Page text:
Ayman Antoun is president, IBM Canada

Industries from manufacturing to agriculture are being reshaped by data science and cloud computing, creating new jobs and changing existing ones. A recent skills report by Royal Bank of Canada found that, in the next decade, about 25 per cent of Canadian jobs will be disrupted by changes and advancements in technology, and more than half will require a skills overhaul. We’re already seeing the impact of this shift with a quarter or more of the current tech-related jobs difficult to fill. To prepare our work force for the future, we need new approaches to education, training and recruiting.

The rise of new-collar jobs

This is just the latest iteration in the natural evolution of how we work. With the advent of new technologies such as artificial intelligence, cybersecurity and blockchain, the role of the individual worker has begun to shift again, creating what have become the “new-collar” jobs. While these positions are highly technical, many of them do not require a four-year postsecondary degree.

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New-collar competencies can be achieved through modern vocational training – competency-based programs that measure learning rather than time spent in an educational setting – that includes innovative curriculums such as coding camps, 21st-century apprenticeships and professional certification programs.

Preparing the next generation

At IBM, we have launched Pathways in Technology Early College High School (P-TECH), which provides an alternative method for youth to receive the training they require. It’s a six-year educational program that combines a relevant, career-focused traditional curriculum with necessary competencies from community colleges, mentoring and real-world job experience. We have seen the value that this type of program delivers in the United States, with graduation rates four times the U.S. national average for all students.

This need to prepare Canadian youth for future jobs is reinforced by RBC Economics calculations that suggest that by investing in youth and increasing their productivity to the Group of Seven average, there could be a $40-billion lift in the Canadian economy.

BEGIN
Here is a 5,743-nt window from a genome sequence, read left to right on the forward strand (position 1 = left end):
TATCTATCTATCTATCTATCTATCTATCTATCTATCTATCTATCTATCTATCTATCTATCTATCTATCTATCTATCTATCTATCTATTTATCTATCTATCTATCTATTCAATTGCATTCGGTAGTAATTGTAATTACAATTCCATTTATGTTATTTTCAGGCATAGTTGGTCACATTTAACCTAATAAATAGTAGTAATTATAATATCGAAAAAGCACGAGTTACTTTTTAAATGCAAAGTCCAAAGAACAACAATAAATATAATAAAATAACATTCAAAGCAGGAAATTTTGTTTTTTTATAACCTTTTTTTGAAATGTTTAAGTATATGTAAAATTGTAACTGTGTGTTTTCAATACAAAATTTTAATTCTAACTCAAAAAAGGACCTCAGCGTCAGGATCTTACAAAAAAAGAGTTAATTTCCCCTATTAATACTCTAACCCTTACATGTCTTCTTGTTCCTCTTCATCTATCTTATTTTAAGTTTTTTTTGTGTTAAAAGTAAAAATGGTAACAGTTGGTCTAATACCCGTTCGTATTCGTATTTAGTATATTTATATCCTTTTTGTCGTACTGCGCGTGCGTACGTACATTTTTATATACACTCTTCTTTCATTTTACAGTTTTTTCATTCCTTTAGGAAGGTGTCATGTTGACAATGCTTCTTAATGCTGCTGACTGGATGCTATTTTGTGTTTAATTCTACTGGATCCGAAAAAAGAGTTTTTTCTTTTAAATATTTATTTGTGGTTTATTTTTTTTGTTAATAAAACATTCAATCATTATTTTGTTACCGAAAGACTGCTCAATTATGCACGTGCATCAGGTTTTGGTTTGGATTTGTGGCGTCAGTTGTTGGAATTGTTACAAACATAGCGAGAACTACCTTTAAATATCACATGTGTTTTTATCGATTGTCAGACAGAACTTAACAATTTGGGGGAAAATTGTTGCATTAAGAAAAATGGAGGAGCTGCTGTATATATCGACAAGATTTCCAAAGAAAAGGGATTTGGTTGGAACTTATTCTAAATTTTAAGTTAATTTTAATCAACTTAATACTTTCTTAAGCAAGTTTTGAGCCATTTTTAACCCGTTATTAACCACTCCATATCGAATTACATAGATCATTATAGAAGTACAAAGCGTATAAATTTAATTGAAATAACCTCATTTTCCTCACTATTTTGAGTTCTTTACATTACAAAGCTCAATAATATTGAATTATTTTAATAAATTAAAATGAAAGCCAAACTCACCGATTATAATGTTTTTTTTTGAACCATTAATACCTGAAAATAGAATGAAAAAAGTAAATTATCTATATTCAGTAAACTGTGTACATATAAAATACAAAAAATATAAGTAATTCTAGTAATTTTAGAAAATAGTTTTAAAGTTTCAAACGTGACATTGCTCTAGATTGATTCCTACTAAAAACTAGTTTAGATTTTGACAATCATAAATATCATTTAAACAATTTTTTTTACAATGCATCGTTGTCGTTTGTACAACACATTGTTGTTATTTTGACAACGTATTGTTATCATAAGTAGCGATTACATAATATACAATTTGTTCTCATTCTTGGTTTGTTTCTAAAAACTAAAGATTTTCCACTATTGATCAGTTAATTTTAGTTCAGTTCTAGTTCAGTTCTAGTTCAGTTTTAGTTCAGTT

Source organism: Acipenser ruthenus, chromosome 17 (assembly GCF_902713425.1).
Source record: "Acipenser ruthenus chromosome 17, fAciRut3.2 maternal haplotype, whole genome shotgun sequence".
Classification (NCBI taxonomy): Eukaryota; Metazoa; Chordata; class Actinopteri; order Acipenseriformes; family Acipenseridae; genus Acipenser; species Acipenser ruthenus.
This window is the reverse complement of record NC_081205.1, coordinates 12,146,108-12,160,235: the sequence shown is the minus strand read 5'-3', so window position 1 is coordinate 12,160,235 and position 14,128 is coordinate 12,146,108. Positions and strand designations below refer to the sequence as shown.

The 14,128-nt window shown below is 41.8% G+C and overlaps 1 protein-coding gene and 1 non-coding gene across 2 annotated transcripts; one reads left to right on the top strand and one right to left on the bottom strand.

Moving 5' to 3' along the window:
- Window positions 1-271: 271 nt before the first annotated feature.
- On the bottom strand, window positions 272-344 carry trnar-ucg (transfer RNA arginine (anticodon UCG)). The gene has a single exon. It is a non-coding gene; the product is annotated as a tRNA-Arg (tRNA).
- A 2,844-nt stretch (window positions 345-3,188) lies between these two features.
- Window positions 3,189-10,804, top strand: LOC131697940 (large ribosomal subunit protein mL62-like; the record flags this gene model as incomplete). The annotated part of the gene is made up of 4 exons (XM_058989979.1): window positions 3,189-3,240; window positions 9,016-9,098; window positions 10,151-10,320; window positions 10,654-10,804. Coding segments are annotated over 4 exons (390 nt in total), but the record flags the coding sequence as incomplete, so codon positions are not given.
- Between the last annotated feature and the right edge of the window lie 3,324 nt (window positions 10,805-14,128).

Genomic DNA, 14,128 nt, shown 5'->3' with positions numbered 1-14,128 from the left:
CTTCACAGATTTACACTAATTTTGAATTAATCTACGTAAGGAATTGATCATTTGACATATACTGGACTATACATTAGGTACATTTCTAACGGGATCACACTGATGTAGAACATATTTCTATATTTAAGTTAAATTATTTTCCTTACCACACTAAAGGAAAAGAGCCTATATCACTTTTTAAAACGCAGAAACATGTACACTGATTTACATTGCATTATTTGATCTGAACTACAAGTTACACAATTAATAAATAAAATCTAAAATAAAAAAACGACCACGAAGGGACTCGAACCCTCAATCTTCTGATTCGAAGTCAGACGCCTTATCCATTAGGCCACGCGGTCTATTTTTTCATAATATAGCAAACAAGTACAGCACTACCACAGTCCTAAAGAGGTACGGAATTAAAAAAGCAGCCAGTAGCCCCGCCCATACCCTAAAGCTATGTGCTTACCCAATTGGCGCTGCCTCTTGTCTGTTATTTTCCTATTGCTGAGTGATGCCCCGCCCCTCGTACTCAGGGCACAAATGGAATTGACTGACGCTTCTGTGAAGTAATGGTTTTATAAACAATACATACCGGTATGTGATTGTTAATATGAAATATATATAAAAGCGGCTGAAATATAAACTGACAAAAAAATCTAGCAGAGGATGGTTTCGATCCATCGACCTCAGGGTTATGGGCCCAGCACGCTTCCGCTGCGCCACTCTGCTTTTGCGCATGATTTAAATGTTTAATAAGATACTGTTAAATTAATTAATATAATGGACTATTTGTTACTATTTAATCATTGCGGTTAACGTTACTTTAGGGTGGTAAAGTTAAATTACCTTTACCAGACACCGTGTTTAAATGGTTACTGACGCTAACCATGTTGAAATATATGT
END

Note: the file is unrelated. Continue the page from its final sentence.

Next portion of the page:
Partnering for success

New-collar work could lead to thousands of jobs in Canada, provided large-scale training initiatives using public-private partnerships are established to close the competency gap. These partnerships will better connect young people and current workers to the education and training they require to obtain meaningful employment or to move forward in their careers.

We believe that public-private partnerships are one of the most powerful forces for change, enabling stronger outcomes when government, public educational institutions, non-profits and industry combine their expertise and experience to solve deeply entrenched education challenges. This model has proved successful with Ontario’s Smart Computing for Innovation program (SOSCIP) that brings together government, university and IBM funding and expertise. It has launched more than 80 research projects, engaging and creating more than 40 small businesses and enhancing the skills of more than 300 students and postdoctoral fellows.

Empowering today’s work force

We also need to prepare and empower current workers for these changing environments with new or updated competencies. It is vital for all organizations to cultivate a culture of continual learning to retain existing workers through contemporary career development opportunities – training, professional development, new artificial-intelligence-based learning platforms that serve up targeted education – to allow for these workers to evolve along with their organizations.

By emphasizing new-collar skills, organizations can focus on hiring for capability and in-demand know-how, not just credentials, and on offering a greater range of pathways to career development and success for their current employees.

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All stakeholders benefit in this new model. Companies gain new, diverse talent, employees develop skills necessary for the new economy and the country bolsters economic growth.

At IBM, we want to attract new graduates who are passionate and driven by opportunities to make a difference in their communities and to produce meaningful work for clients. We are committed to continuing to develop training models that prepare new and existing employees with the skills and knowledge to help influence change, especially digital transformation. We feel that by investing in fostering young and current talent, we are creating a platform on which we are better able to have effective contributions to our clients and extend our $12.2-billion economic output across the larger Canadian economy.

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